(DarkReading.com) The author Yehuda Lindell is an acknowledged skeptic about quantum computing. Nevertheless, he recommends that the cryptography research community should be focused on post-quantum secure cryptography. The good news is that this effort has been going on for years and is ongoing. The role of this research community is to make sure that we have the cryptography we need in the decades to come, and they are taking the issue seriously. (As a side note, symmetric encryption and message authentication codes are not broken by quantum computers, to the best of our knowledge.) Second, the cryptography research community should start thinking about standardization so that businesses are ready if the quantum threat does prove real. Once again, the good news is that NIST has already begun the process.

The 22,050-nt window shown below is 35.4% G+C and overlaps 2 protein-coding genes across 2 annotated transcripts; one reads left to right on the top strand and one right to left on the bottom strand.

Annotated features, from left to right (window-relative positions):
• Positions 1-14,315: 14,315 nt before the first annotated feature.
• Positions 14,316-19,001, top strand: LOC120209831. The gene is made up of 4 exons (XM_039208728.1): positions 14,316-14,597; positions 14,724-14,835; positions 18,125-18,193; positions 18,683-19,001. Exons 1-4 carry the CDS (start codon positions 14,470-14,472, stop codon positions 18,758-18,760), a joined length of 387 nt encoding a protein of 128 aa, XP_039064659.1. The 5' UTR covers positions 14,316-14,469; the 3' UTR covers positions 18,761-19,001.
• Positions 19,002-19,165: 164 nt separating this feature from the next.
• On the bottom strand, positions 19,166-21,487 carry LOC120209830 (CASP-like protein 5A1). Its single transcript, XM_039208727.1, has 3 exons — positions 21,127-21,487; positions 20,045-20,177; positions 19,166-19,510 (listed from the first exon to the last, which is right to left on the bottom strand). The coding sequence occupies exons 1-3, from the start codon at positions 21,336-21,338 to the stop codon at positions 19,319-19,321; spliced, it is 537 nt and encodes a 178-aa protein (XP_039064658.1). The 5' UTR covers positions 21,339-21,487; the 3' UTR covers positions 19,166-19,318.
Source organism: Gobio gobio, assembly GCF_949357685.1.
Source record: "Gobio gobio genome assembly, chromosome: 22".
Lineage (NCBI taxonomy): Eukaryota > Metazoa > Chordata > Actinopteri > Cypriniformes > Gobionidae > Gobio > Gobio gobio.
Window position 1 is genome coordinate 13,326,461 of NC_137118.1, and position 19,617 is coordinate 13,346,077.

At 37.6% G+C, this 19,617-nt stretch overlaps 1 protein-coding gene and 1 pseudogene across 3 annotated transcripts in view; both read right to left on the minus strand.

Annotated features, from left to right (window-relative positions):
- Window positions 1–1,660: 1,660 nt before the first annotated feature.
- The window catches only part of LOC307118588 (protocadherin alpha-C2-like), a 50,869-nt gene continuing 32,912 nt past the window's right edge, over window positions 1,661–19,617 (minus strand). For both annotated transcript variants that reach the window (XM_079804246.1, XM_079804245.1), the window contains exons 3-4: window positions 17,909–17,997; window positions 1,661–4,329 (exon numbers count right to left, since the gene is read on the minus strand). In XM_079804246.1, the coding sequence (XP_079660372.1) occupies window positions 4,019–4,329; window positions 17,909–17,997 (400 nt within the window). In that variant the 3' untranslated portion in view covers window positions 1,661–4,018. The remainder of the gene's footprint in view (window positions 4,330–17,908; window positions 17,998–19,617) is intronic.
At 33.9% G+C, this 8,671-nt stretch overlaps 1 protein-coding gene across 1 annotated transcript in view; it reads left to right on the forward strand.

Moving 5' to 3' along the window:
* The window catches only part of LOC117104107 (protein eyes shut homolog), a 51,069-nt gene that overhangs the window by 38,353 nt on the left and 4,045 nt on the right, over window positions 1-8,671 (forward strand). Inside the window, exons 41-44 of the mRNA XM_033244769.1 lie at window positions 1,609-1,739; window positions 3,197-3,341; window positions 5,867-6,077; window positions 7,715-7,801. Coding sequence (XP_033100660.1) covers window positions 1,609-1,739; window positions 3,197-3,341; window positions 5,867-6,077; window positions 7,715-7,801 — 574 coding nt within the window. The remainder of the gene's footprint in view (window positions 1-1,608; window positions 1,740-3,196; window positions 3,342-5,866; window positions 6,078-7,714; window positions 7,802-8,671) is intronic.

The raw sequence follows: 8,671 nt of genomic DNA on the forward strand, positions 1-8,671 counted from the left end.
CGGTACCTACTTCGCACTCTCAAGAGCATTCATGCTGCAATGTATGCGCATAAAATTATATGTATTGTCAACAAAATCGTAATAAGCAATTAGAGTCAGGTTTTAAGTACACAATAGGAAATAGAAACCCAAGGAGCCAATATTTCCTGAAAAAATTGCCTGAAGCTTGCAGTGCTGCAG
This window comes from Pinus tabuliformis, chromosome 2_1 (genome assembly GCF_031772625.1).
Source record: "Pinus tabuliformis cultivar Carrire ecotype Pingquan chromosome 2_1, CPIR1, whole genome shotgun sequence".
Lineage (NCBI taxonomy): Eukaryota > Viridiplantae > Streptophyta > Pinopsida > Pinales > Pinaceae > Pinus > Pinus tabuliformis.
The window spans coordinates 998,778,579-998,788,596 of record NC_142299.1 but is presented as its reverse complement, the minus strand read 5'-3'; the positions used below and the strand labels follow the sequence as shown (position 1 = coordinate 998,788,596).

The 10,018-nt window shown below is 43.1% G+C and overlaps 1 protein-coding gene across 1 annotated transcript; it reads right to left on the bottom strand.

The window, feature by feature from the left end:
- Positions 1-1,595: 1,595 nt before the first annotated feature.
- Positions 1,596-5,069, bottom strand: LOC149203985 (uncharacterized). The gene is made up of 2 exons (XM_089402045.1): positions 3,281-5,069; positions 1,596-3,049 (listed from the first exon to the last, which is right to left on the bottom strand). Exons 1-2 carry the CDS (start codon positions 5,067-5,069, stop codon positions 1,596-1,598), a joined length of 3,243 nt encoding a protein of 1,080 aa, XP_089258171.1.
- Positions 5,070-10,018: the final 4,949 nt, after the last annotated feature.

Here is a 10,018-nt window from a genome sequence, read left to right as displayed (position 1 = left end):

In terms of business, Lindell suggests firms shouldn’t buy post-quantum encryption and the like before standardization is complete. What if you need to encrypt something that has to remain secret for 20 years? In my opinion, you should still hold off. However, if you are very concerned, you can encrypt using a method that combines post-quantum and classical schemes. Such a method requires an attacker to break both schemes in order to learn anything.